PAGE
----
Since cats have less excess oral tissues for conducting reconstructive repairs than dogs, reconstruction can be more complicated and will require a veterinarian with experience in such techniques.
Wound rupture is a common complication with this procedure and the surgical site needs to be carefully inspected to ensure that this is addressed if it occurs.
Partial Mandibulectomy Prevention in Cats
The cause and prevention of oral tumors is not well understood. However, daily dental care and regular inspection of the mouth will help you notice abnormal lumps or bumps when they are smaller and more easily removed, and also help control dental disease which may predispose your cat to infection and fracture.
Partial Mandibulectomy Questions and Advice from Veterinary Professionals
2 found helpful
2 found helpful
Ho much would it cost to operate the lower jaw to remove part of it . His lower jaw bone disappeared. He is bleafing/ drooling from that spot, cat is 13 years old, cancer didn't spread: What would be more humane to do operation or to put him to sleep . My heart is bleeding with him, I don't want him to suffer.
Nov. 1, 2017
The cost of surgery will vary widely depending on the complexity of the surgery, your location, whether you visit your General Veterinarian or Specialist as well as perioperative care. The cost can spiral into thousands of dollars so you should discuss with your Veterinarian whether it is worth putting Vitas through surgery considering age or if you should go down the palliative care route. Regards Dr Callum Turner DVM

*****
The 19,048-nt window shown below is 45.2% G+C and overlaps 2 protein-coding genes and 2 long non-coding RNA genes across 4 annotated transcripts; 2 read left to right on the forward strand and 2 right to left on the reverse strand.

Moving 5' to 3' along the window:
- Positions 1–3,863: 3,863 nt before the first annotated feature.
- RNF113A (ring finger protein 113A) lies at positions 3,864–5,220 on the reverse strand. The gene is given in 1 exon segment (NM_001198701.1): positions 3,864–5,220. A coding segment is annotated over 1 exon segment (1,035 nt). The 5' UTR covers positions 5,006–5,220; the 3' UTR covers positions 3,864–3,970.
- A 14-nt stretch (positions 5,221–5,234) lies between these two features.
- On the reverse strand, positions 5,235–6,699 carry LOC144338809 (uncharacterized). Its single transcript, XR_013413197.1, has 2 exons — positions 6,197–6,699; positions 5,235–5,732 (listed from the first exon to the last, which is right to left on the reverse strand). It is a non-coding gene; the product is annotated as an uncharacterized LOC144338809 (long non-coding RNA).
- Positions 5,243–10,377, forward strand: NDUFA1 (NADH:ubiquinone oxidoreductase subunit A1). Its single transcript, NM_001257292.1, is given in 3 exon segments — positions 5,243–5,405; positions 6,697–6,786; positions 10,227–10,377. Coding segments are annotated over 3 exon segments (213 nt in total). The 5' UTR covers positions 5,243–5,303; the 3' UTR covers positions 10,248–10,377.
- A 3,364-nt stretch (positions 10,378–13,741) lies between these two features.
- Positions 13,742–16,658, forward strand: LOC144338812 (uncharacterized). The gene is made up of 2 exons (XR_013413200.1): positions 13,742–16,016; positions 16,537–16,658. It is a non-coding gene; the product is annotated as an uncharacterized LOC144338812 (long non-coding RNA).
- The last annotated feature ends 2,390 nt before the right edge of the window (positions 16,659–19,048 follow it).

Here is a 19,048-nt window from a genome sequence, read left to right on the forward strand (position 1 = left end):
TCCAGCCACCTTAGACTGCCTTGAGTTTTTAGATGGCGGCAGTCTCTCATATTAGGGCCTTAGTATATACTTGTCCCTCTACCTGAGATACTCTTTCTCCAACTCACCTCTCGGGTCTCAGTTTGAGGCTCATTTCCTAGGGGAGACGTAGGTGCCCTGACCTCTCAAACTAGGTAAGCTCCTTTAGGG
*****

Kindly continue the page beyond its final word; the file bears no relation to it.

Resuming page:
Nov. 2, 2017
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7 found helpful
7 found helpful
Hello, I am having a hard time deciding whether to put my cat to sleep. She has Squamous cell carcinoma of the front lower jaw. She was diagnosed in December, did pretty well in January and February, and now is doing poorly again. She has responded to steroid shots that make her euphoric. This, coupled with an appetite inducer, fluids for her dehydration and B12 shots have made her like her old self - energetic, affectionate, talkative and definitely hungry. The first time we did the shot, the effects lasted a bit longer than a month. The second time, the effects last two weeks and I'm now seeing with the third shot that the effects probably won't even last the two weeks. My vet and I discussed a mandibulectomy, but he feels it is a harsh surgery that may not even be effective. I was not planning to follow the surgery with chemo or radiation. She is about 15 years old, but otherwise has always been healthy. She has no other issues at this time. I would love some objective advice, separate from this vet. If the shots help her, I hate to put her to sleep. But I also of course do not want her to be pain or to draw out a terrible situation for her just for my own emotional comfort. I'd appreciate any feedback you can offer. Thank you very much.